Determination o f Levels of Pyrrolizidine Alkaloids in Symphytum Asperumlepech Growing in Selected Parts of Kenya
Onduso, Shylock Oigara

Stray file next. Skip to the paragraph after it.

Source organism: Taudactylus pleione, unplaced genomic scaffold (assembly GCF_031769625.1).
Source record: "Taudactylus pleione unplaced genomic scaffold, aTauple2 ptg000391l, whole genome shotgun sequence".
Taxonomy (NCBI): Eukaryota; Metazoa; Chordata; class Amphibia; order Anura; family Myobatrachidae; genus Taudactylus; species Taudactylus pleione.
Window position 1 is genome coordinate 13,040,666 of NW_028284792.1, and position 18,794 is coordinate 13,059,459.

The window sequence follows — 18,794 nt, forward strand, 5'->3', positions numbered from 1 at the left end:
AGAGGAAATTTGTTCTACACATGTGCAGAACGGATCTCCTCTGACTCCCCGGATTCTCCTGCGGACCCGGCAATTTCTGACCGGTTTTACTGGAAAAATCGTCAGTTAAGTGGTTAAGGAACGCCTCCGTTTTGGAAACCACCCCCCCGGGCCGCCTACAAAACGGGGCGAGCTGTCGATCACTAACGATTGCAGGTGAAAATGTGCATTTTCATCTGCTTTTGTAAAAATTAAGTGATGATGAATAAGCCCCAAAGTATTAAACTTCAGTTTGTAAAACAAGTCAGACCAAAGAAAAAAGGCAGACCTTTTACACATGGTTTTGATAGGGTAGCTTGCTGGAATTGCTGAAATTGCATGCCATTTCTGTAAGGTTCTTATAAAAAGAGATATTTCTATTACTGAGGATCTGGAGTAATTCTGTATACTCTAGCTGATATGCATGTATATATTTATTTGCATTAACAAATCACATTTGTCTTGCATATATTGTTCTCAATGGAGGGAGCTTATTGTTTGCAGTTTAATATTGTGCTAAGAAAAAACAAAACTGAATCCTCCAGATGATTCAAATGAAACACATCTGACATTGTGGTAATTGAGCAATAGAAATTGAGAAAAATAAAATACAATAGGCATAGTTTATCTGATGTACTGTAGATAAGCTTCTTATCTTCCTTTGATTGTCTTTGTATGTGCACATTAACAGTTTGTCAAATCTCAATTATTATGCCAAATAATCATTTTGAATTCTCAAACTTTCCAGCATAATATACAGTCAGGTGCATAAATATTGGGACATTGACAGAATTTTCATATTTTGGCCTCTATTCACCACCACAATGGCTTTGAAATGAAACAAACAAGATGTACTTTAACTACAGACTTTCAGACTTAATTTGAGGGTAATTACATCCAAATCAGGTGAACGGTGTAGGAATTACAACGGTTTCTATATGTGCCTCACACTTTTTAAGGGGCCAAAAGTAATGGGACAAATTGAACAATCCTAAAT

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Comfrey (Symphytum asperum Lepech) is widely used in Kenya and other countries as a vegetable, herbal medicine and animal feed. It is known to have high nutritional and medicinal value. However, in some countries like the USA and Australia, its usage has been restricted to external application, and in others like Germany, its usage has been banned altogether. This is because the plant contains pyrrolizidine alkaloids (PAs) that are associated with hepatotoxicity, mutagenicity and teratogenicity in both human beings and animals. In Kenya no study has been done to ascertain the levels of these pyrrolizidine alkaloids despite the fact that the plant is widely grown and consumed in central Kenya and other parts. There is need to establish whether these PAs are also present in this species here in Kenya or whether the levels have been affected by genetic drift or epigenetic factors. This study was aimed at determining the levels of the pyrrolizidine alkaloids (PAs) in the roots and leaves of comfrey from two agro-ecological zones in Kenya, Kiambu and Kisii counties during wet(April2012)and the dry (September 2012) seasons. The samples were collected and dried under the shade for four weeks. They were then ground and extraction of the PAs done with different solvent systems. There was no significant difference in the percentage dry weights for both the leaves and the roots from Kisii and Kiambu counties during the wet and dry seasons (p>0.05 at 95 % confidence limit). Gas Chromatography (GC) interphased with Mass spectrometer (MS) was used in the analyses of the samples, characterization and quantification of major components. From the root samples, echimidine (7), 7-acetyllycopsamine (17), 3’-acetyllycopsamine (18), triangularine (19) and heliosupine (24), were identified. 7-Acetyllycopsamine (17) showed significantly higher levels during the wet season than in the dry season (p=0.033, α=0.05, t-test). The other pyrrolizidine alkaloids did not vary significantly between the two seasons (p>0.05, α=0.05, t-test).All the compounds reported in the root samples are associated with toxicity and their values are above the tolerable levels as recommended by relevant regulatory bodies in various countries. Echimidine (7), one of the most toxic PAs, was found in all the root samples. The leaf samples however, had levels of PAs below detectable limits using GC-MS. More research is however required to be done on the leaves at different levels of maturation and from a larger profile of the plant to determine whether the PAs can be found. It is recommended that further research be done to determine the levels of this particular PA and related analogues in a larger profile of the plants growing in other agro-ecological zones in Kenya. Toxicity studies should also be done on heliosupine (24) which was also found in significant amounts as such studies have not been done on this constituent. Preparative isolation of the PAs should be done also so that they can be used as reference standards in other quantification facilities using Gas chromatography, since GC –MS is a rather expensive method.